In 1163, Theobald died, and the king secured the election of his friend, Thomas, as archbishop, confident that he would serve all his interests and meet all his demands. Thomas was reluctant to accept the office, and warned Henry that he might regret his decision. Eventually, he did agree to accept the office and when he did, something unusual happened. Thomas suddenly became an austere and very spiritual man, devoting himself wholly to the interests of the Church. He made it clear that he was now the faithful servant of the Holy Father.
A short time later, the inevitable clash with the king occurred. Henry reasserted all the rights of the monarchy, which had been claimed and exercised fifty years earlier. Since that time, however, the papacy had established the claim of the church to control matters such as the trial of clerics and the excommunication of offenders, and had asserted its right to hear appeals and decide all cases.
The archbishop and his king were in constant conflict, and affairs reached a crisis when the king demanded that Thomas agree to the Constitutions of Clarendon (1164. This document stated that all the customs of the past were now contrary to both the law of the Church and the practice of the papacy. Thomas hesitated, and for a moment gave way, thus breaking the solidarity of the bishops in their resistance. Then, at a council at Northampton in 1164 he reasserted his opposition and in face of threats of death or imprisonment, he escaped at night and crossed to France to seek the pope.
As archbishop, Thomas was in exile in France for the next six years, while he and the king and Pope Alexander III attempted to settle the controversy and restore peace to the church in England. Meanwhile Thomas, at the abbey of Pontigny and elsewhere, devoted himself to prayer and penance in what may be called a 'second conversion' from piety to sanctity.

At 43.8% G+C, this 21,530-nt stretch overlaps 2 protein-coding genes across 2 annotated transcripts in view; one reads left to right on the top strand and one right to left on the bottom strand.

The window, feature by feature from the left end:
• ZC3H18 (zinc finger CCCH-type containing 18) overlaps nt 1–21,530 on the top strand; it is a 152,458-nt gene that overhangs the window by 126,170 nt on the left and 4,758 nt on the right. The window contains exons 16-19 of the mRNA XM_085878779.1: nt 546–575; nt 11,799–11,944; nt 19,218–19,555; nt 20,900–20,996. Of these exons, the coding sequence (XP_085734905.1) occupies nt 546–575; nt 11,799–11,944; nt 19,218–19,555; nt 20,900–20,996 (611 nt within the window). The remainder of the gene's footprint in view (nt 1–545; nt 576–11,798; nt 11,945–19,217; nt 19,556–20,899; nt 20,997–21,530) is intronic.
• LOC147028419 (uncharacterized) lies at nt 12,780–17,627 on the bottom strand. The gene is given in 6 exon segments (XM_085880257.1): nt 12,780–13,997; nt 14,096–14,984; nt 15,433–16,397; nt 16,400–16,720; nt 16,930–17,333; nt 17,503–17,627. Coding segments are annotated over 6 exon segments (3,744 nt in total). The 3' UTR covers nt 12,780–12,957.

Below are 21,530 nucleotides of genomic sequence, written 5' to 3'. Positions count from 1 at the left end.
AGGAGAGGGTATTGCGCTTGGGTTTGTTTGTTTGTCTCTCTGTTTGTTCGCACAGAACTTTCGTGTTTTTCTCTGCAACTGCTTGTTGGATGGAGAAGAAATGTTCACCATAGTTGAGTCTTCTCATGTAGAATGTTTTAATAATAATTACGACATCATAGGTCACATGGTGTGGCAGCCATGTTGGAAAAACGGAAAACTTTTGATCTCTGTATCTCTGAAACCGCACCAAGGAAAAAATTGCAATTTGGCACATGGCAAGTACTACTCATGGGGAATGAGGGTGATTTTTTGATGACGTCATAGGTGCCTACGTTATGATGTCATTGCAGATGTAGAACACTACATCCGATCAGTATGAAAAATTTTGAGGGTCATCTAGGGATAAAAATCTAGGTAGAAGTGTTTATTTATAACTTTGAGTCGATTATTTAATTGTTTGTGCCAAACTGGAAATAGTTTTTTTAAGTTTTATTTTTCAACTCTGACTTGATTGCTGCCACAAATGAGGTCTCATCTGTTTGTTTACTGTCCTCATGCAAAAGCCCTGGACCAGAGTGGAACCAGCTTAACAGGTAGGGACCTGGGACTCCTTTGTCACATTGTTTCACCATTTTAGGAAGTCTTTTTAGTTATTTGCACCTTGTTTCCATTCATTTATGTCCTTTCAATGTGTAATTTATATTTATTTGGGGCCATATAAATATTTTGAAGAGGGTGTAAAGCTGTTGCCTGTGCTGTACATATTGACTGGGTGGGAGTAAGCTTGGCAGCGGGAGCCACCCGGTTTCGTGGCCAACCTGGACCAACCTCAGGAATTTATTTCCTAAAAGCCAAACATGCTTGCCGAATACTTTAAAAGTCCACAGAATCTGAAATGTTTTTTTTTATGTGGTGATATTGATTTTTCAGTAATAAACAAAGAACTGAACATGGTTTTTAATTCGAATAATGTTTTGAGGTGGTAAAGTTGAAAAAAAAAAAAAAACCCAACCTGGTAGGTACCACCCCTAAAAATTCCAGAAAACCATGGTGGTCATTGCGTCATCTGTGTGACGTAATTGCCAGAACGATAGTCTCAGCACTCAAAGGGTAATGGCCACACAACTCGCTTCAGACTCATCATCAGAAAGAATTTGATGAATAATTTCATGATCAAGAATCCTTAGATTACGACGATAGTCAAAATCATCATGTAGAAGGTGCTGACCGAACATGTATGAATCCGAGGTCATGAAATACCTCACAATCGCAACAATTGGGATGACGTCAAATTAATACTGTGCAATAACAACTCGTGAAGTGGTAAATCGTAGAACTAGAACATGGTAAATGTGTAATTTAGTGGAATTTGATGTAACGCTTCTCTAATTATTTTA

When an uneasy peace was established in 1169, Thomas returned in triumph to Canterbury. Almost immediately, the King enraged by the archbishop's refusal to withdraw some censures, let words slip out that were taken to be a command to kill the archbishop as a traitor.
On December 29th, 1170, four knights from the court of King Henry II burst into Canterbury Cathedral as the Archbishop was on his way to Vespers. Just inside the cloister door, they murdered Thomas Becket, whose defense of the rights of the Church had angered the King. His last words were: 'I accept death for the name of Jesus and for the Church.'
The murder shocked the conscience of all Europe; miracles were announced immediately; the archbishop was canonized as a martyr by Alexander III in 1173; the king did public penance at his tomb, and much of what St Thomas had worked for all his life was accomplished by his death. Within three years, Thomas was canonized, and the shrine of St. Thomas of Canterbury has become one of the most popular destinations for pilgrims from all over the world.
Patron: Clergy; secular clergy; Exeter College Oxford; Portsmouth, England.